Isaac-1

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On the creative alternative options, a couple of years ago I met four or fivo guys from Australia had done something creative along these lines, they had rented a 15 passenger van from Enterprise rent a car (Enterprise unlike most other US car rental companies caters more to the non-airport car rental crowd, insurance rentals, etc.), they did their research found cheapest place to rent, with cheap airline flights and flew there (I think it was El Paso, Texas). Upon picking up the van they rented a shelf storage locker at a mini storage place, all but one of seats from the van and put them in storage. They then spent a few days temporarily converting the Van to RV use (they had pre-ordered most of the stuff they needed from Amazon and had it delivered to the motel where they were staying, they had also rented a camping setup from some outfit in Colorado which drop shipped all the equipment to them camping table, chairs, canopy, yurt like tent, camping stove, etc. They were getting ready to leave to go home when I met them and were giving away various items that they needed to dispose of.

Basically they had converted the rear part of the van into living space for 2, and the others would live in the yurt, unless they had bad weather in which case they would all squeeze into the van. They used static cling wall paper to black out the side windows, added a curtain rod and shower curtain between the side swinging rear doors for an outdoor shower, had a cartridge style portable toilet, and bladder style water tanks, plus air mattresses, etc. in the van. As I recall they said they spent a couple of thousand dollars on "converting" the van, plus another couple of thousand for the cost of the storage locker for the van seats, and the yurt / camping gear rental for a 6 weeks. All total including airline tickets, they spent something like $10,000 for 4 people for 6 weeks, mostly doing cheap / free camping.
 

flagolfer

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If you do rent a car, do NOT rent the car at the airport where you will get gouged on various fees and taxes specific to airports. This is where Enterprise is great because they have locations not at the airport.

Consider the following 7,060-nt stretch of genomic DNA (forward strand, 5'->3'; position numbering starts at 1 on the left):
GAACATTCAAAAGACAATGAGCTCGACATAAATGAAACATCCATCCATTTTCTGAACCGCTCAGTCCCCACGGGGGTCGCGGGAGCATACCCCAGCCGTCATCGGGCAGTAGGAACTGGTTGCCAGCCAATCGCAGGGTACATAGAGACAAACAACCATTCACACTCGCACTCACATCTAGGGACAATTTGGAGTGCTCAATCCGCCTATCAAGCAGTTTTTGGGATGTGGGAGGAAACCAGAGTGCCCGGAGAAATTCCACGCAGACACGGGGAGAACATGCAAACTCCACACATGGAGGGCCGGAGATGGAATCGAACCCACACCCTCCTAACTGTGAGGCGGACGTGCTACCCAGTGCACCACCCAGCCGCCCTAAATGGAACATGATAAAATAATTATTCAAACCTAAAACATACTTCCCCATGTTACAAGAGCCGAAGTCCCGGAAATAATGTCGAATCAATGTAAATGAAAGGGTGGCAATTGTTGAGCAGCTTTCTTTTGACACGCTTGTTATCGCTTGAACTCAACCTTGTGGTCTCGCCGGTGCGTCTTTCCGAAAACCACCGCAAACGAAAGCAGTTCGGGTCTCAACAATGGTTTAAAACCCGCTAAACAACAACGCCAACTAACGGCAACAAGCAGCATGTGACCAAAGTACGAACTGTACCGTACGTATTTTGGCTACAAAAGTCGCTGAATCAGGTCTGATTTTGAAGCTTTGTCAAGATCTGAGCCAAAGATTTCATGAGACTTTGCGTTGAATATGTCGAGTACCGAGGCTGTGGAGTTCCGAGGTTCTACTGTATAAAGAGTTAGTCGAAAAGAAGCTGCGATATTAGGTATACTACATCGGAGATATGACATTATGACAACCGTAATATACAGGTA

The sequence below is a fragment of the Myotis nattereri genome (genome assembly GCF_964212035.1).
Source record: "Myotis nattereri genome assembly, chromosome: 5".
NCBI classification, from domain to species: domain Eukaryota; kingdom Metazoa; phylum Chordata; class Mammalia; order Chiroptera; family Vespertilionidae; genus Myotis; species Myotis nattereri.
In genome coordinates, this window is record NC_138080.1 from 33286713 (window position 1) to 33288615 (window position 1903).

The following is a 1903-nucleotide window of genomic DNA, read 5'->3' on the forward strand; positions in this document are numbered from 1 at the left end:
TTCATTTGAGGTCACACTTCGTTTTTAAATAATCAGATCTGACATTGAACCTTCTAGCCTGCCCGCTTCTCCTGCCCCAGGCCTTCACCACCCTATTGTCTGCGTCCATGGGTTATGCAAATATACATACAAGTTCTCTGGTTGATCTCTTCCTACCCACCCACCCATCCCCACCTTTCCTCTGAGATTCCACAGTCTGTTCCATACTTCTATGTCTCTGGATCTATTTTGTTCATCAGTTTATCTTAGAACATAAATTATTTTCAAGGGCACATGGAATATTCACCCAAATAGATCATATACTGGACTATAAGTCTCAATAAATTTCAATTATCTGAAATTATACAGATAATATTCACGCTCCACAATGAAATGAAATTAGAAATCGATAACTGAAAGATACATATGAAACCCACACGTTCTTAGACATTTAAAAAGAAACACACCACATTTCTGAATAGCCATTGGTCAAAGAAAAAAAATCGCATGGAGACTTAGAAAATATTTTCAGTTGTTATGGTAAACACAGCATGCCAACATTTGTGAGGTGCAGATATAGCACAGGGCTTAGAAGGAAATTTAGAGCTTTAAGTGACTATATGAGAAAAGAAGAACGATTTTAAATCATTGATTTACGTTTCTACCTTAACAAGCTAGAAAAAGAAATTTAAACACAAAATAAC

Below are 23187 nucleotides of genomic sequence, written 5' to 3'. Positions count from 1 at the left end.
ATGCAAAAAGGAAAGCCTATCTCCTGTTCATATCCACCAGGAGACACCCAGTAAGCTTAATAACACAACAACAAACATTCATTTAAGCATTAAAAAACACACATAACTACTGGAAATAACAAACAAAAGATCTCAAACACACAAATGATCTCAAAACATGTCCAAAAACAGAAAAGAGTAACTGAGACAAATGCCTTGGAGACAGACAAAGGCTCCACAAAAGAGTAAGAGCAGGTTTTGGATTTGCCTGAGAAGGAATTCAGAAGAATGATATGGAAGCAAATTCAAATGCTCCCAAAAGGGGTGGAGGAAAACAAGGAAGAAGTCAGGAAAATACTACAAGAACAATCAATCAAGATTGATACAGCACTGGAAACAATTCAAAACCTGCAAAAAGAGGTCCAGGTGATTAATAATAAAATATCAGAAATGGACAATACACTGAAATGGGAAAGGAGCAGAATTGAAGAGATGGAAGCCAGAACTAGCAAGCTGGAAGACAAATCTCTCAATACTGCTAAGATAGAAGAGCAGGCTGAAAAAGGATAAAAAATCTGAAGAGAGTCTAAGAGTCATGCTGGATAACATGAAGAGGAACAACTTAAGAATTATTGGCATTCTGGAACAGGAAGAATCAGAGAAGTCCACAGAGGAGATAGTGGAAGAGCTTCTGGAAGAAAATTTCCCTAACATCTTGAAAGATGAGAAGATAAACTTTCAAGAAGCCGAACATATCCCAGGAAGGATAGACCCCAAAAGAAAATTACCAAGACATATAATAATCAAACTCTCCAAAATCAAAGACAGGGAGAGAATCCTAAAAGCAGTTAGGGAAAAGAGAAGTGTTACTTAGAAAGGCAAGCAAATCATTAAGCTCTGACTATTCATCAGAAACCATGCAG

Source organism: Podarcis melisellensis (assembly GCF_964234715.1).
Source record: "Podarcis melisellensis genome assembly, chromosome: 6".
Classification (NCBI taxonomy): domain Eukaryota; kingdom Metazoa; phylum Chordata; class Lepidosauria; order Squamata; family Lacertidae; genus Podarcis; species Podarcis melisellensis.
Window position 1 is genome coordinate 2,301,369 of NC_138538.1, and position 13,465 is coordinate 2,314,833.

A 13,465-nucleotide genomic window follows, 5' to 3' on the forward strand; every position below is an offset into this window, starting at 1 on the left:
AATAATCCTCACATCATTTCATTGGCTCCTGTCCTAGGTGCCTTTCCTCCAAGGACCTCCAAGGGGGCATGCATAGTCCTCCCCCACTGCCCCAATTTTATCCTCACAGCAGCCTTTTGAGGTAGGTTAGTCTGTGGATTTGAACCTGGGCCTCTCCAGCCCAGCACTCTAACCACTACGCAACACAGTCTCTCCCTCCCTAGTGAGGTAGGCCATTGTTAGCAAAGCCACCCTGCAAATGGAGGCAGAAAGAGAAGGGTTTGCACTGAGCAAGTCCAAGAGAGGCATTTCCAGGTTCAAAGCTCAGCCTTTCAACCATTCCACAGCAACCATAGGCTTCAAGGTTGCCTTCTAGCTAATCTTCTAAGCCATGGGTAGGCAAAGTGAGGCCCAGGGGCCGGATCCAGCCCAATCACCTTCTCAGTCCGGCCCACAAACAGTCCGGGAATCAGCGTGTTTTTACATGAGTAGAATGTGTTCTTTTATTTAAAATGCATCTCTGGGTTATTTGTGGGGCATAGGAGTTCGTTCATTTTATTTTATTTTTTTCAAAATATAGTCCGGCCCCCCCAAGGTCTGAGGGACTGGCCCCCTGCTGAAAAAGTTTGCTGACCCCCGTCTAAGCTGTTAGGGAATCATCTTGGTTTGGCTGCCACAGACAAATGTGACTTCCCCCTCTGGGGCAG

IBTripping

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My partner and I took a 6,000 mile road trip in a large sedan. We tent camped most of the time and cooked many meals on a camp stove. We stayed in campgrounds with electrical hookups. After that trip, I purchased a travel trailer and tow vehicle. If I had to do something again similar to that road trip, I'd buy a van and camping gear and sleep in it instead of a tent. I got really tired of setting up and taking down that tent. Buying a van would likely be much cheaper than renting one. However, if I'd be sleeping in a van during hot weather, I'd get a cheap air conditioner and stay in campgrounds with electric hookup or purchase a very small gas generator. By the way I happened to see an ad for this cheap & small air conditioner: https://www.amazon.com/Portable-Electric-Air-Conditioner-Unit/dp/B07DQVNSP8/ref=sr_1_5?crid=16GGO9BUDMV1X&dchild=1&keywords=portable+air+conditioner+for+small+room&qid=1621039313&s=appliances&sprefix=portable+air+,appliances,211&sr=1-5

Just another option to consider.
 

Oldgator73

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If you do rent a car, do NOT rent the car at the airport where you will get gouged on various fees and taxes specific to airports. This is where Enterprise is great because they have locations not at the airport.
I know! I checked and renting at Philadelphia Airport was $8,000 but renting at Dover, DE was $6,000. Both Enterprise.